Last updated on February 2018

Pre-existing Factors Early Detection and Early Treatment of Breast Cancer Related Lymphedema


Brief description of study

Breast-cancer related lymphoedema (BCRL) is a common phenomenon. Early diagnosis and treatment is very important to alter the normal progression of this disease. A threshold (>= 3% volume change) that recognizes subclinical lymphedema is promoted. When the lymphedema is diagnosed late, options for treatment are diminished as fibrous tissue is formed.

Preoperative investigation with near-infrared fluorescence lymphography can show an abnormality. Even if a linear transport is visualized, velocity of the transport can be diminished or a different pathway than normal can be visualized. Such an extensive evaluation has not been performed yet.

This lymphofluoroscopy gives an opportunity to detect lymphedema earlier than clinically visible (subclinical). The investigators hypothesize that the evolution of lymphedema can be altered if treatment is started in the subclinical phase.

Detailed Study Description

Breast-cancer related lymphoedema (BCRL) is a common phenomenon. Estimates of incidence rates have varied over time, especially since the progression to less invasive techniques as sentinel node procedures and radiotherapy. According to a review article of DiSipio the incidence of arm lymphedema was about four times higher in women who had an axillary lymph node dissection (18 studies; 19.9%, 13.5-28.2) than in those who had sentinel lymph node biopsy (18 studies; 5.6%, 6.1-7.9). Several other risk factors are already suggested as having a negative impact on the development of lymphedema such as BMI and chemotherapy. A comprehensive overview of all treatment related risk factors and patient related risk factors, including demographics, has not been reported yet.

Lymphedema is identified with upper limb volume measurements eg circumference measurements, water displacement and perometer. Bioimpedance spectroscopy can also be used to assess the extracellular fluid. A 10% limb volume change has been reported as the most accurate threshold to diagnose lymphedema. However, with this definition an underestimation of the incidence rate of lymphoedema is made. Therefore, recently a threshold of 5% limb volume change is proposed.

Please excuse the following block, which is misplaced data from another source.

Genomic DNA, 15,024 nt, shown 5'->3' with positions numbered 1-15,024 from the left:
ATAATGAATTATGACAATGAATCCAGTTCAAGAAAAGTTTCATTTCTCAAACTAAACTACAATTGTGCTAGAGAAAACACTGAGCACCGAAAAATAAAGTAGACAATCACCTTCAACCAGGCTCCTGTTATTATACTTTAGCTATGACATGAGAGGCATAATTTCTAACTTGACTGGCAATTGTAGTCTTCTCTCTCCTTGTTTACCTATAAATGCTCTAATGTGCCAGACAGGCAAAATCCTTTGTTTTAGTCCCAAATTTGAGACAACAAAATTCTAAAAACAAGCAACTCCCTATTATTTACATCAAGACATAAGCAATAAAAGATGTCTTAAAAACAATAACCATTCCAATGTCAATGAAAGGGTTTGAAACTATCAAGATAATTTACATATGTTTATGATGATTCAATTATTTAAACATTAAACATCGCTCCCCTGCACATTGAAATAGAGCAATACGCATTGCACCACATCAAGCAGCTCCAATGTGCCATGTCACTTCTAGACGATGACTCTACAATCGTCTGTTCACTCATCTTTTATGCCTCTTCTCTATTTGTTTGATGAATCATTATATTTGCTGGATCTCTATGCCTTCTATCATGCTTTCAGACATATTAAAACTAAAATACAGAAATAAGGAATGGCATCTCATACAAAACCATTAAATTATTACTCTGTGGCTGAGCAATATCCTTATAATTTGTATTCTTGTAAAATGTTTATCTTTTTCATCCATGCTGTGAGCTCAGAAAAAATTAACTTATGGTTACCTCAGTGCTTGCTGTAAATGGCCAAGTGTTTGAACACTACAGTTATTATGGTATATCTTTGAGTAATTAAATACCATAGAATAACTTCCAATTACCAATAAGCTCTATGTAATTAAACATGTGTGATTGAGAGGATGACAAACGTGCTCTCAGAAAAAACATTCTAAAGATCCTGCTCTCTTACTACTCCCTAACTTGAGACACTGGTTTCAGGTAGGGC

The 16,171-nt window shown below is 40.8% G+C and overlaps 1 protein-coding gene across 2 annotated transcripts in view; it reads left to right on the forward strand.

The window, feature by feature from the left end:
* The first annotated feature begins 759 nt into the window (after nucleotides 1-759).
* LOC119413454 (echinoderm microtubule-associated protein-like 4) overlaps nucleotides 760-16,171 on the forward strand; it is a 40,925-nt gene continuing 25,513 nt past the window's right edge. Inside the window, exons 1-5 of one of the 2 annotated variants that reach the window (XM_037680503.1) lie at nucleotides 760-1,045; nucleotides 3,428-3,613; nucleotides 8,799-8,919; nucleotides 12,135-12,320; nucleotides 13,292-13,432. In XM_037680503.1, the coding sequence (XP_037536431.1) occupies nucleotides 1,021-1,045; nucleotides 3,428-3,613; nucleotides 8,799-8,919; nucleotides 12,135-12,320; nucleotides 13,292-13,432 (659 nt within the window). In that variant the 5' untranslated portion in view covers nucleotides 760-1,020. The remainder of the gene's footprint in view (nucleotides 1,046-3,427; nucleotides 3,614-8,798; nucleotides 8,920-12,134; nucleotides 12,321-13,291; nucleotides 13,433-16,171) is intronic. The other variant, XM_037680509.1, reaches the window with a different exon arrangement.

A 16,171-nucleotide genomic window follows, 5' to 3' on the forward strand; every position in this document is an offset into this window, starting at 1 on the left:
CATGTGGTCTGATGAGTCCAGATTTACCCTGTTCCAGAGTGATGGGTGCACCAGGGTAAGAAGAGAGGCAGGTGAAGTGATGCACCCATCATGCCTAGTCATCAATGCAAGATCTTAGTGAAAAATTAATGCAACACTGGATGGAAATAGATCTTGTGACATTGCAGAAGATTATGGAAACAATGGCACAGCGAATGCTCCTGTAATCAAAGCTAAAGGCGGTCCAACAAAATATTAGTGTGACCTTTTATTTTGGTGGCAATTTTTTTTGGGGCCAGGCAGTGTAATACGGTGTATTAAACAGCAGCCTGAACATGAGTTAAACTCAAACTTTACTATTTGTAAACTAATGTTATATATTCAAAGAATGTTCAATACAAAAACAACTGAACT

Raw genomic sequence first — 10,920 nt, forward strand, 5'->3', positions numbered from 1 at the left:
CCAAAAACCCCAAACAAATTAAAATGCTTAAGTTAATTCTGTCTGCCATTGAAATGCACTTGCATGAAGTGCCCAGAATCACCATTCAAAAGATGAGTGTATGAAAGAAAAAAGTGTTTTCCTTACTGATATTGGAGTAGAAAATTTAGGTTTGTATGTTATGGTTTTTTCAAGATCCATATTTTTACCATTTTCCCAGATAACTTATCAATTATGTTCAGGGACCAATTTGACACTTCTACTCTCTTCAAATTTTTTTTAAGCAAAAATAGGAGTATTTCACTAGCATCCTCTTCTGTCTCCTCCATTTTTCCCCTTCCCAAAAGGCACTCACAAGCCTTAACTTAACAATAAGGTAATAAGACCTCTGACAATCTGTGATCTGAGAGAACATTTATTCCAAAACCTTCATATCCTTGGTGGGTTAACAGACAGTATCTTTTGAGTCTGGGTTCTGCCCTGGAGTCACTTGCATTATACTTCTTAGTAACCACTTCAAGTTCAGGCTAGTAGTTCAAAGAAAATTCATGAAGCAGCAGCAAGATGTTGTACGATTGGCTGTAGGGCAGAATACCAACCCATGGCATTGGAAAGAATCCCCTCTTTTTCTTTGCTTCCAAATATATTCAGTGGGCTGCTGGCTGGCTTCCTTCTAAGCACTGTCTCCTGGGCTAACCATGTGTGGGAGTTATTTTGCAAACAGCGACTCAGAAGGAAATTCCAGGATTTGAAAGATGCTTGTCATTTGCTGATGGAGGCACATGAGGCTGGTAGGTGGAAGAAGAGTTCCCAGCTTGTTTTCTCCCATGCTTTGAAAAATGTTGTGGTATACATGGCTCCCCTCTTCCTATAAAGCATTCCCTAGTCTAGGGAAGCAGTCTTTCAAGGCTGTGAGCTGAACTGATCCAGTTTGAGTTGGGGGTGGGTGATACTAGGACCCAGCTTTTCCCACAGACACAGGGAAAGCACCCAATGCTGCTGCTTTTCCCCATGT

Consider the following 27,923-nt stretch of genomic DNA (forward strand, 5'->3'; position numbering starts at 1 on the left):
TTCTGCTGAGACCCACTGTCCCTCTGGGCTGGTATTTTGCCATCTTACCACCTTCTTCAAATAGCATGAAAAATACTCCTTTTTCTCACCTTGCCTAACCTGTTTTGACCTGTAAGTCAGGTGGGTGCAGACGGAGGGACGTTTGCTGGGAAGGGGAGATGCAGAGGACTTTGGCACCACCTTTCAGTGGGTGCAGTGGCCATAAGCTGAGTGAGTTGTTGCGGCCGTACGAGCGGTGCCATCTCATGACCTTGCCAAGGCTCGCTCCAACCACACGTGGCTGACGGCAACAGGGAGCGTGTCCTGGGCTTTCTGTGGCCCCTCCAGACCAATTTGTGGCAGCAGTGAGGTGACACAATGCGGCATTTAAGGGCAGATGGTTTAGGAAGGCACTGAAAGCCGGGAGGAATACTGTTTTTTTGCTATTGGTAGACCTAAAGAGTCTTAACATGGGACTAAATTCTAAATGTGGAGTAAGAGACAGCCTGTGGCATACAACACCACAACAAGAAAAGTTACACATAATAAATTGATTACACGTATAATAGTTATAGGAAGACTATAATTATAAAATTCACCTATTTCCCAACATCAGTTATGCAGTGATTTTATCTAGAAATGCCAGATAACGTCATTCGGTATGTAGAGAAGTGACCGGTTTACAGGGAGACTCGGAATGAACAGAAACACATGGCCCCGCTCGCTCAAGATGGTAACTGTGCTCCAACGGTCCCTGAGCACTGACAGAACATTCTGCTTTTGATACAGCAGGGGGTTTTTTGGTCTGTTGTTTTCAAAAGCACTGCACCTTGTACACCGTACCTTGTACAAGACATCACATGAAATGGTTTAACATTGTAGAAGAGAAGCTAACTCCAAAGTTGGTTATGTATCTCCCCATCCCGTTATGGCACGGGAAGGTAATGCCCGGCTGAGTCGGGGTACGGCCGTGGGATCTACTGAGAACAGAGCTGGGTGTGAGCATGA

A study by Rockson et al suggested that in almost 75 % of the cases, lymphoedema is established in the first year after breast cancer treatment. But up to two years after surgery, there still is a possibility to develop lymphoedema.

Early diagnosis and treatment is very important to alter the normal progression of this disease. A threshold (>= 3% volume change) that recognizes subclinical lymphedema is promoted.

When the lymphedema is diagnosed late, options for treatment are diminished as fibrous tissue is formed.

During near-infrared fluorescence lymphography (lymphofluoroscopy), a fluorescent substance is injected subcutaneously in the hand and the transport of lymph is visualized from the hand up to the axilla. A normal transport is defined as a linear image and an abnormal transport as a dermal backflow image. The dermal backflow image is divided in three different classifications according to the severity.

Preoperative investigation with near-infrared fluorescence lymphography can show an abnormality. Even if a linear transport is visualized, velocity of the transport can be diminished or a different pathway than normal can be visualized. Such an extensive evaluation has not been performed yet.

This lymphofluoroscopy gives an opportunity to detect lymphedema earlier than clinically visible (subclinical).

The investigators hypothesize that the evolution of lymphedema can be altered if treatment is started in the subclinical phase.

Clinical Study Identifier: NCT03210311

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Sarah Thomis, MD

Vascular surgey Lymphovenous center
Leuven, Belgium
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